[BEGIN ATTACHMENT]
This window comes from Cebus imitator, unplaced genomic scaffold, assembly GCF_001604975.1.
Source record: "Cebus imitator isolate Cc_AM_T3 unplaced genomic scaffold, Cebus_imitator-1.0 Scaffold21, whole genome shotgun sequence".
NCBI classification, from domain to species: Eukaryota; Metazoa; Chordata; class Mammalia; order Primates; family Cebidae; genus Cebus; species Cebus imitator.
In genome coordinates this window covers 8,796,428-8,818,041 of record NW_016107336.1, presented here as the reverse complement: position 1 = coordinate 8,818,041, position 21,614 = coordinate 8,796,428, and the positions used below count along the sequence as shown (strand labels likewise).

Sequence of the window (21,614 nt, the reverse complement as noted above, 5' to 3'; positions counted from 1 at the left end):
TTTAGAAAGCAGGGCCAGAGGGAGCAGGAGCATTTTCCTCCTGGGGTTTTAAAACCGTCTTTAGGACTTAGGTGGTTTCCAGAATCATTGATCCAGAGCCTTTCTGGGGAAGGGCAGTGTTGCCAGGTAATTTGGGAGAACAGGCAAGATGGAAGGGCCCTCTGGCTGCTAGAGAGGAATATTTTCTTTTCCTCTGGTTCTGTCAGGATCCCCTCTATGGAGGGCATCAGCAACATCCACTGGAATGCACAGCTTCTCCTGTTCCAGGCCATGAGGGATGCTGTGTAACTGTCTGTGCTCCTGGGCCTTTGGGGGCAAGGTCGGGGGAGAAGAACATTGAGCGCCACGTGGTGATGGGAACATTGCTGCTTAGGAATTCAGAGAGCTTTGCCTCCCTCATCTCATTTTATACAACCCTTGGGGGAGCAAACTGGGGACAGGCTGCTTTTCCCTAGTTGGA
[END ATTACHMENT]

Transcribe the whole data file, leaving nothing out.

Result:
This window comes from Cebus imitator, unplaced genomic scaffold, assembly GCF_001604975.1.
Source record: "Cebus imitator isolate Cc_AM_T3 unplaced genomic scaffold, Cebus_imitator-1.0 Scaffold21, whole genome shotgun sequence".
NCBI classification, from domain to species: Eukaryota; Metazoa; Chordata; class Mammalia; order Primates; family Cebidae; genus Cebus; species Cebus imitator.
In genome coordinates this window covers 8,796,428-8,818,041 of record NW_016107336.1, presented here as the reverse complement: position 1 = coordinate 8,818,041, position 21,614 = coordinate 8,796,428, and the positions used below count along the sequence as shown (strand labels likewise).

Sequence of the window (21,614 nt, the reverse complement as noted above, 5' to 3'; positions counted from 1 at the left end):
TTTAGAAAGCAGGGCCAGAGGGAGCAGGAGCATTTTCCTCCTGGGGTTTTAAAACCGTCTTTAGGACTTAGGTGGTTTCCAGAATCATTGATCCAGAGCCTTTCTGGGGAAGGGCAGTGTTGCCAGGTAATTTGGGAGAACAGGCAAGATGGAAGGGCCCTCTGGCTGCTAGAGAGGAATATTTTCTTTTCCTCTGGTTCTGTCAGGATCCCCTCTATGGAGGGCATCAGCAACATCCACTGGAATGCACAGCTTCTCCTGTTCCAGGCCATGAGGGATGCTGTGTAACTGTCTGTGCTCCTGGGCCTTTGGGGGCAAGGTCGGGGGAGAAGAACATTGAGCGCCACGTGGTGATGGGAACATTGCTGCTTAGGAATTCAGAGAGCTTTGCCTCCCTCATCTCATTTTATACAACCCTTGGGGGAGCAAACTGGGGACAGGCTGCTTTTCCCTAGTTGGA